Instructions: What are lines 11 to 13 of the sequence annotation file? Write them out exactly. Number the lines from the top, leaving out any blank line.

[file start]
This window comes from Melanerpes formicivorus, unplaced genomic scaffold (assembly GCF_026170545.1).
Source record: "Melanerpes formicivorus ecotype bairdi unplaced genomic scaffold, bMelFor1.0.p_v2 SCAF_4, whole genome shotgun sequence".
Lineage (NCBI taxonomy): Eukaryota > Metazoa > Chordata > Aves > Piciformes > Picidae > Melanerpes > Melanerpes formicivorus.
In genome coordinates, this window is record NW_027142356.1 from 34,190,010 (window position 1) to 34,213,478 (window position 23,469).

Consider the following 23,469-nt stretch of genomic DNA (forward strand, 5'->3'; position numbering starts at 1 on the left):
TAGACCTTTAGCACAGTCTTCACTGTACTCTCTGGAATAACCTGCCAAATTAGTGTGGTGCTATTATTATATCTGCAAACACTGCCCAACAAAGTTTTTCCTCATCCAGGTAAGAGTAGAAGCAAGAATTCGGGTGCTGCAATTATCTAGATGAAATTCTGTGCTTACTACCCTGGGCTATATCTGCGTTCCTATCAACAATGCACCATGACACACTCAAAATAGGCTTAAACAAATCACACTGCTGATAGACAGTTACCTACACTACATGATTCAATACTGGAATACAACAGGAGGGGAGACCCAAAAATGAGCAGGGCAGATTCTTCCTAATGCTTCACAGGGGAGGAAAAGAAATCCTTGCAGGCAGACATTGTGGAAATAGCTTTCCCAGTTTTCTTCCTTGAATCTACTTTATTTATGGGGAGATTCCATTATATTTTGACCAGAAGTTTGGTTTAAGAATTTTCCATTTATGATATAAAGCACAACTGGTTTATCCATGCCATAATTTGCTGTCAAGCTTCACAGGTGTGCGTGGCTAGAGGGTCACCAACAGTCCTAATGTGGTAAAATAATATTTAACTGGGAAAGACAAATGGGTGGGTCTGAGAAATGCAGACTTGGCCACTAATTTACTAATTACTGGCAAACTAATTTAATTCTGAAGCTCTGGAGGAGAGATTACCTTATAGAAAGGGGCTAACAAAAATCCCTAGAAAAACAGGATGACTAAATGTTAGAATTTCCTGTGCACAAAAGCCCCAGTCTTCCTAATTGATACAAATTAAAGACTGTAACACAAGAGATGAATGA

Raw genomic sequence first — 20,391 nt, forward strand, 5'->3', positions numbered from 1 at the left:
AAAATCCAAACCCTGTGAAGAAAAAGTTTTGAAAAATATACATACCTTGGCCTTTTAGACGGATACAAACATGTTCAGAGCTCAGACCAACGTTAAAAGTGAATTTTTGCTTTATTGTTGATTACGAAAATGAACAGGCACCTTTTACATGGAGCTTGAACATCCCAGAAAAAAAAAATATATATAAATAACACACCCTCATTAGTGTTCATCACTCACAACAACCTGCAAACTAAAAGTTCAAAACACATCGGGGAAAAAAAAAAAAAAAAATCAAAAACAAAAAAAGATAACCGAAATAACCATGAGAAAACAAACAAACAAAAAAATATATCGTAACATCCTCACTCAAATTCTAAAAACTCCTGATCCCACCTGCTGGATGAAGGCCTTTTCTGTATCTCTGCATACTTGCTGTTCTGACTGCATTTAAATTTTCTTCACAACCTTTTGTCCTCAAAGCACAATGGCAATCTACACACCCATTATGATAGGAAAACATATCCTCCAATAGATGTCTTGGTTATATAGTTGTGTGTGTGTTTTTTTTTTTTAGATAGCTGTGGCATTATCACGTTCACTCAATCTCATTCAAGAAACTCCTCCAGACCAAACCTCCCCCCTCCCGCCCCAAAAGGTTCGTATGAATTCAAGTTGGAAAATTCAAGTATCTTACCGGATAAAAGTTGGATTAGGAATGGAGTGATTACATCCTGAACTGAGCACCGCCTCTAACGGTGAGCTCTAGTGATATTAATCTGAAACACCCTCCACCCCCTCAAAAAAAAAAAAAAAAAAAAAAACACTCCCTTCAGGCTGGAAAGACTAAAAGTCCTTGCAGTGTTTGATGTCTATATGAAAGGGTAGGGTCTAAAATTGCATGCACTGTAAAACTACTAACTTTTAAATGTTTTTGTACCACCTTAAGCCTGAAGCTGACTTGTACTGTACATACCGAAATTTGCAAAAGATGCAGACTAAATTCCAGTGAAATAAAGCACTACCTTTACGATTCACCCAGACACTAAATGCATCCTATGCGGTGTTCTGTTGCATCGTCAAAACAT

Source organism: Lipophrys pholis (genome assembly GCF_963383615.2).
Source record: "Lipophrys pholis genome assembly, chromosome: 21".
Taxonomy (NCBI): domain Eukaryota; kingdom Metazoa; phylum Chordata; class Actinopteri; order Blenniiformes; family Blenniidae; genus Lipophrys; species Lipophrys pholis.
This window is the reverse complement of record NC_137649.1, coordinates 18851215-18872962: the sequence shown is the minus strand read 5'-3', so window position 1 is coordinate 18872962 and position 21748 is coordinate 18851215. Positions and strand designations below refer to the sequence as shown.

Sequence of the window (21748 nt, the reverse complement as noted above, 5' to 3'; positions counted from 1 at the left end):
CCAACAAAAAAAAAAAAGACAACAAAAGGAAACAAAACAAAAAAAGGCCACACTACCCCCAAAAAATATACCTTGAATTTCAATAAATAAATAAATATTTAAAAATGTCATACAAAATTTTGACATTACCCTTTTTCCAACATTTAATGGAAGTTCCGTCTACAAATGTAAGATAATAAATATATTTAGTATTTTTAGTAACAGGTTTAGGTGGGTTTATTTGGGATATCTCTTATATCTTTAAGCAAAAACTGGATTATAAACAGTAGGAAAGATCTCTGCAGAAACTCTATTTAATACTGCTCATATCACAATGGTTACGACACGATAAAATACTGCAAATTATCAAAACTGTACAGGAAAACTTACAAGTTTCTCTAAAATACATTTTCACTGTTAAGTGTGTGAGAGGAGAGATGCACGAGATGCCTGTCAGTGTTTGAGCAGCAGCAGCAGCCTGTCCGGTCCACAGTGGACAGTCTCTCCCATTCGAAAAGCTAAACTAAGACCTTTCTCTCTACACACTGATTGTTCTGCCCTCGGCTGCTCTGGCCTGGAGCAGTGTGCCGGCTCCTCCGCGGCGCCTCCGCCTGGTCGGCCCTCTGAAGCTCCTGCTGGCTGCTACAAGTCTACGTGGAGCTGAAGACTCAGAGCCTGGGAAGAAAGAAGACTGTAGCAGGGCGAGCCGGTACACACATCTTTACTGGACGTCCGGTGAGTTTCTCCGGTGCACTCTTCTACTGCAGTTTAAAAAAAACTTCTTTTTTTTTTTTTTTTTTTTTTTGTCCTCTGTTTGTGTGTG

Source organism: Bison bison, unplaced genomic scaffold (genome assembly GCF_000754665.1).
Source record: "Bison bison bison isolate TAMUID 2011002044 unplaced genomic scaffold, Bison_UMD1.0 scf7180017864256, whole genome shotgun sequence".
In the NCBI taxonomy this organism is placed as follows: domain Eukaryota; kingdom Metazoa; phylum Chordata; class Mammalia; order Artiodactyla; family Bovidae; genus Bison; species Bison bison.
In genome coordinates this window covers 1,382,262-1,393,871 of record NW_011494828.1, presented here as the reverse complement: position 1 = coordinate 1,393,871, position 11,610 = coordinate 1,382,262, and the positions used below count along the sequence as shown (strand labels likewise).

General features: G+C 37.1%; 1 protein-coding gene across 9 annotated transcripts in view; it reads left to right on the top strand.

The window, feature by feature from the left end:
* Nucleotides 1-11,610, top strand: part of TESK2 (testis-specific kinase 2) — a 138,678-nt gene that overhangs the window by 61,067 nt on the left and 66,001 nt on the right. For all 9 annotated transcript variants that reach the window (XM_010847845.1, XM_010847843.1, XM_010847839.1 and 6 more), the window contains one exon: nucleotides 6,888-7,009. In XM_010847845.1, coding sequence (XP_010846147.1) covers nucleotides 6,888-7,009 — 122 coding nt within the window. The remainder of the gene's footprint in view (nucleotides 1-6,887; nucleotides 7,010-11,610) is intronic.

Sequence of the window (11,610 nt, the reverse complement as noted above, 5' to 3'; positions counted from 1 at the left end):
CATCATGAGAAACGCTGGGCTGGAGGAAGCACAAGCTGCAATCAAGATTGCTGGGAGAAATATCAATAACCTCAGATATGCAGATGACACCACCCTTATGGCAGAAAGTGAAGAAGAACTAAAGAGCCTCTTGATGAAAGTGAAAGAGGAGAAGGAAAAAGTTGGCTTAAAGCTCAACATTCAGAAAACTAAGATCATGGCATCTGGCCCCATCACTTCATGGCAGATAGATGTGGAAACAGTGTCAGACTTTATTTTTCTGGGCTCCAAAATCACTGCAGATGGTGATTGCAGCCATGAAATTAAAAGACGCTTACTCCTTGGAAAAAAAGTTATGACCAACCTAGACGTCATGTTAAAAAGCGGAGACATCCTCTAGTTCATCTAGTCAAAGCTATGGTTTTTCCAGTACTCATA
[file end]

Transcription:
Taxonomy (NCBI): domain Eukaryota; kingdom Metazoa; phylum Chordata; class Actinopteri; order Blenniiformes; family Blenniidae; genus Lipophrys; species Lipophrys pholis.
This window is the reverse complement of record NC_137649.1, coordinates 18851215-18872962: the sequence shown is the minus strand read 5'-3', so window position 1 is coordinate 18872962 and position 21748 is coordinate 18851215. Positions and strand designations below refer to the sequence as shown.

Sequence of the window (21748 nt, the reverse complement as noted above, 5' to 3'; positions counted from 1 at the left end):